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Dayton Police Department finds officers did not violate use of force policy in Clifford Owensby arrest

Dayton Police Chief Kamran Afzal stands at a podium in the Dayton City Commissioners' room. He is announcing that the officers involved in Clifford Owensby's arrest last September were not fond in violation of the city's use of force policy.
Alejandro Figueroa
Dayton Police Chief Kamran Afzal gives a press conference on the officers involved in the Clifford Owensby case. Officers Wayne Hammock and Vincent Carter were found to not be in violation of the city's use of force policy when they dragged Owensby out of his car by his hair during a stop last September.

The Dayton Police Department says officers in the Clifford Owensby case did not violate use of force policy. Police Chief Kamran Afzal announced Monday, according to a review done by the Professional Standards Bureau, the officers Wayne Hammock and Vincent Carter acted based on their training.

Owensby was stopped by officers after leaving a suspected drug house in September. He was asked to step out of his car, but told officers several times he couldn’t because he’s paraplegic. He was then dragged out by his dreadlocks and handcuffed on the ground.

The department released body camera footage showing the traffic stop in early October. Shortly after, community members and activist groups held demonstrations outside of Dayton City Hall, calling for an official apology from the city and police department.

However, Afzal says an apology is not the right approach.

“We want to people to, if you have an issues with what our officers behavior, you have so many different ways in the city to make a complaint,” said the recently sworn in police chief. “Don't make a scene at that time because the law of the land gives the officer in the United States ability to effect that stop.”

The officers were found in violation of body camera policy. Afzal says the officers were given a memorandum of training for stopping the cameras after Owensby was taken into the police cruiser.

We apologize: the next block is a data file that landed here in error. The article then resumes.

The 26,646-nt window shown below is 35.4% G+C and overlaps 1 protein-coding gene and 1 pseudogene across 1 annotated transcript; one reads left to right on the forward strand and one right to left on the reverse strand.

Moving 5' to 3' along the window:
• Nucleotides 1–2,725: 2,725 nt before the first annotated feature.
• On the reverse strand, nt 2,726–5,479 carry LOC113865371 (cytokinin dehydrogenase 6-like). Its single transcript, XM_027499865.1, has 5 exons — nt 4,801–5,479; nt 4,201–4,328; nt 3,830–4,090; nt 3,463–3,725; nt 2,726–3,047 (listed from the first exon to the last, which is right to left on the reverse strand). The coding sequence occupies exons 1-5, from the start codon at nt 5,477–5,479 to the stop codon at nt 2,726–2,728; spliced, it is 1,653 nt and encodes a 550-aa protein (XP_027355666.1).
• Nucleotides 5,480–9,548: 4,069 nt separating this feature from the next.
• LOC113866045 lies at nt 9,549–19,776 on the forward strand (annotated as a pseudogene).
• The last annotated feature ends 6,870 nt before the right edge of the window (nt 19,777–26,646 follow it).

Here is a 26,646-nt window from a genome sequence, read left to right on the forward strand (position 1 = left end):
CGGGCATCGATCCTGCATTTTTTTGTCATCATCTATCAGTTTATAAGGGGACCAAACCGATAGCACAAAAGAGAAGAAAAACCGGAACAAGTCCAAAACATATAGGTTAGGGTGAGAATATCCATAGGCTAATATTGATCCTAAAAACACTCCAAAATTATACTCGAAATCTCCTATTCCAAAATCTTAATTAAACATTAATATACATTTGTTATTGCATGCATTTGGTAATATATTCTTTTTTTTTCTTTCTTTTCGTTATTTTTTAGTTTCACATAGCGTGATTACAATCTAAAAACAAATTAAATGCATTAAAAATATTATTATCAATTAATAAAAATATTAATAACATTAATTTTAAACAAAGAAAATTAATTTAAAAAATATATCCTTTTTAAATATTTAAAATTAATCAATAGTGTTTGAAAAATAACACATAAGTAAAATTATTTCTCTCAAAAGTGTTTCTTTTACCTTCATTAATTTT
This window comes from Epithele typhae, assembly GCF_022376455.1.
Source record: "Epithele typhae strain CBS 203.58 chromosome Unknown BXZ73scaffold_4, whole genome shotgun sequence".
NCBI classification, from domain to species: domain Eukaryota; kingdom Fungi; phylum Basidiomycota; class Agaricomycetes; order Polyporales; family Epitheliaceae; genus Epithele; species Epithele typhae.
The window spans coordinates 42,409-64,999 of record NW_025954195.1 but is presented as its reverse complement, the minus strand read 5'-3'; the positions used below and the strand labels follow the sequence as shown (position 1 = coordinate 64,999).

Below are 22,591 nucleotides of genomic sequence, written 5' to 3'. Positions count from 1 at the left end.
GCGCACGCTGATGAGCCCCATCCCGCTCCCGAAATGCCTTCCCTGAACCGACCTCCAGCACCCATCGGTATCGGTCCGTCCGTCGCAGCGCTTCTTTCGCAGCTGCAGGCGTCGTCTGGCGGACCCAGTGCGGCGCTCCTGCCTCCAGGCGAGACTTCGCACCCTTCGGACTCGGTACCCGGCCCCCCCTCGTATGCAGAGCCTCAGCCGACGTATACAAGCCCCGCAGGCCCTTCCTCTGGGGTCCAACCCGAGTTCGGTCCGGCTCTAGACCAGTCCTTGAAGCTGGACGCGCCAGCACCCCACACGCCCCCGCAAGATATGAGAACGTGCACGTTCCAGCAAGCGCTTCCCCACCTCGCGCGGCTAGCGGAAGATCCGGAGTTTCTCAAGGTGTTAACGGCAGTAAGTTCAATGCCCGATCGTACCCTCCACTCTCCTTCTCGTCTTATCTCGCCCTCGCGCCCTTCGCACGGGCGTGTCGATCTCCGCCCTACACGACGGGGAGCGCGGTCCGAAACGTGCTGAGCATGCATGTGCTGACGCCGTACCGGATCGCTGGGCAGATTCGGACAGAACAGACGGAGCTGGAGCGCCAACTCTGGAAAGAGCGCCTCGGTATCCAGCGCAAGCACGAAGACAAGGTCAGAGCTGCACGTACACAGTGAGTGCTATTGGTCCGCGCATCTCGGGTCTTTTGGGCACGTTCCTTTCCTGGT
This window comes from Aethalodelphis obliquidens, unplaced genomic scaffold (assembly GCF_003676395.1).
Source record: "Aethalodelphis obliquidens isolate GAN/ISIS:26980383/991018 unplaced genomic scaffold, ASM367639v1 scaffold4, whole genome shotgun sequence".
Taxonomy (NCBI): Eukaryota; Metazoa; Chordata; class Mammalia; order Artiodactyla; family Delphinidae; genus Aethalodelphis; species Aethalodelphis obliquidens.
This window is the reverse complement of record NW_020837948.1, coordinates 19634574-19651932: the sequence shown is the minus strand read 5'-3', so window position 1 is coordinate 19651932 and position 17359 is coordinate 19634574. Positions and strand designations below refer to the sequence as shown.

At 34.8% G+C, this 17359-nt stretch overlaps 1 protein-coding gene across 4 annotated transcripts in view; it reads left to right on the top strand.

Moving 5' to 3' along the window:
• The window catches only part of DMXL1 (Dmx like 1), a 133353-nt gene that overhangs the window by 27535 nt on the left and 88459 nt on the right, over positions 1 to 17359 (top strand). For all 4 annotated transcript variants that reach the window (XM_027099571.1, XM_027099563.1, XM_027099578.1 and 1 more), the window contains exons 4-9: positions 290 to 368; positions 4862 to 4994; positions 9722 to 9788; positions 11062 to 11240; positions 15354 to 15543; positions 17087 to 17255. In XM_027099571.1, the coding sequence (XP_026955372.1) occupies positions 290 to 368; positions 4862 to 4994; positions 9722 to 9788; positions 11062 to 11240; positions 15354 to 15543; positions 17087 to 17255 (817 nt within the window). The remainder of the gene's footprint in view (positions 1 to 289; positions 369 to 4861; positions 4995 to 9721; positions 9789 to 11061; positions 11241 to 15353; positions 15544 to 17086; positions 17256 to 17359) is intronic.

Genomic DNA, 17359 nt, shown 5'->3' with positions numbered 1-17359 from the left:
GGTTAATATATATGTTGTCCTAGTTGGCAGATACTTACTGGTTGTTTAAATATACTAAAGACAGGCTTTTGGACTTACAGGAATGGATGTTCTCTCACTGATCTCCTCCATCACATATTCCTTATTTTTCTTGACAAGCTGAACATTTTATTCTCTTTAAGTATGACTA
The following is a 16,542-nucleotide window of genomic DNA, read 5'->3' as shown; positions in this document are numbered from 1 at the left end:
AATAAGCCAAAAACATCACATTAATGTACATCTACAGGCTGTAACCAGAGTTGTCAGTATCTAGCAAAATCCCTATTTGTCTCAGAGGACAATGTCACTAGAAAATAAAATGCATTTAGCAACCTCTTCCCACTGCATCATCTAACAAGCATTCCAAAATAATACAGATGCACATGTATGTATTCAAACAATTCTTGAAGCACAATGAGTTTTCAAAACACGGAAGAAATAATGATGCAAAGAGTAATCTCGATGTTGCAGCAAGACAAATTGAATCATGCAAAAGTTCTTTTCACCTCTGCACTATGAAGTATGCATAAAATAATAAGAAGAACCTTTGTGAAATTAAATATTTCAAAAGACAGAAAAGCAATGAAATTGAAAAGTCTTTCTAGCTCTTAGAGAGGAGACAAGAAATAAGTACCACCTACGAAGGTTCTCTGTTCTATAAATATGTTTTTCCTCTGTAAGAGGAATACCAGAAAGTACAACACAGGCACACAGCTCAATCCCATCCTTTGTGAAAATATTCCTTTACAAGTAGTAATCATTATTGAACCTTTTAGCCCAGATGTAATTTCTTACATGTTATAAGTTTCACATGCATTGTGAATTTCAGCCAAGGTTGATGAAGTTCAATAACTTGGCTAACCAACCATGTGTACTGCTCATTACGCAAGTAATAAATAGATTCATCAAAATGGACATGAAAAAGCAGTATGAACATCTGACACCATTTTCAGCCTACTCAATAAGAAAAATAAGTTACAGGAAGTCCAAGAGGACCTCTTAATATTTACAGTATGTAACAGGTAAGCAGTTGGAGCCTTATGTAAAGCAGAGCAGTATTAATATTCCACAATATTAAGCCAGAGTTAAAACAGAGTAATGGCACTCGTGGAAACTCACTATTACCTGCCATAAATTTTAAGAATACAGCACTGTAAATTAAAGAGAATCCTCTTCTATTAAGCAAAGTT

He has requested a review of the current policies and training, and says he will work with the legal department on making changes where needed.

“This department will continue to look for ways to improve officer training,” Afzal said. “Continuing education in this profession is not only required but imperative to ensure we are equipped to deliver the service of public safety to all those who live and work in Dayton.”

In a statement from Jeffrey Mims Jr., the new Dayton mayor says the incident fell fell below [his] expectations.”

“We can do better, and I am committed to continuing that work in Dayton and working to strengthen the community-police relationship,” Mims said in the statement.

President of the Dayton Unit NAACP Derrick Foward echoed those sentiments. In a press conference held later that afternoon, Forward says Owensby was compliant and that officers violated the Americans with Disabilities Act by not providing him with reasonable accommodations.

“My father was a law enforcement officer and I was proud to be his son,” Forward said. “Back then, that's what you call community oriented policing. When they walked the beat, when they knew, you know, the citizens within our community when they had a relationship.”

Forward says they are working with the Owensby family during this time. Owensby has filed civil lawsuits against the police department for the money seized during the stop, and the individual officers involved.

Mawa Iqbal is a reporter for WYSO. Before coming to WYSO, she interned at Kansas City PBS's digital magazine, Flatland. There, her reporting focused on higher education and immigrant communities in the Kansas City area. She studied radio journalism at Mizzou, where she also worked for their local NPR-affiliate station as a reporter.